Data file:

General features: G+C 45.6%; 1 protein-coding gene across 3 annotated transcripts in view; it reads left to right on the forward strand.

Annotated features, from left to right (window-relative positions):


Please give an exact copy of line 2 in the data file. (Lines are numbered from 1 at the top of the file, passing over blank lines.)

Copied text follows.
Annotated features, from left to right (window-relative positions):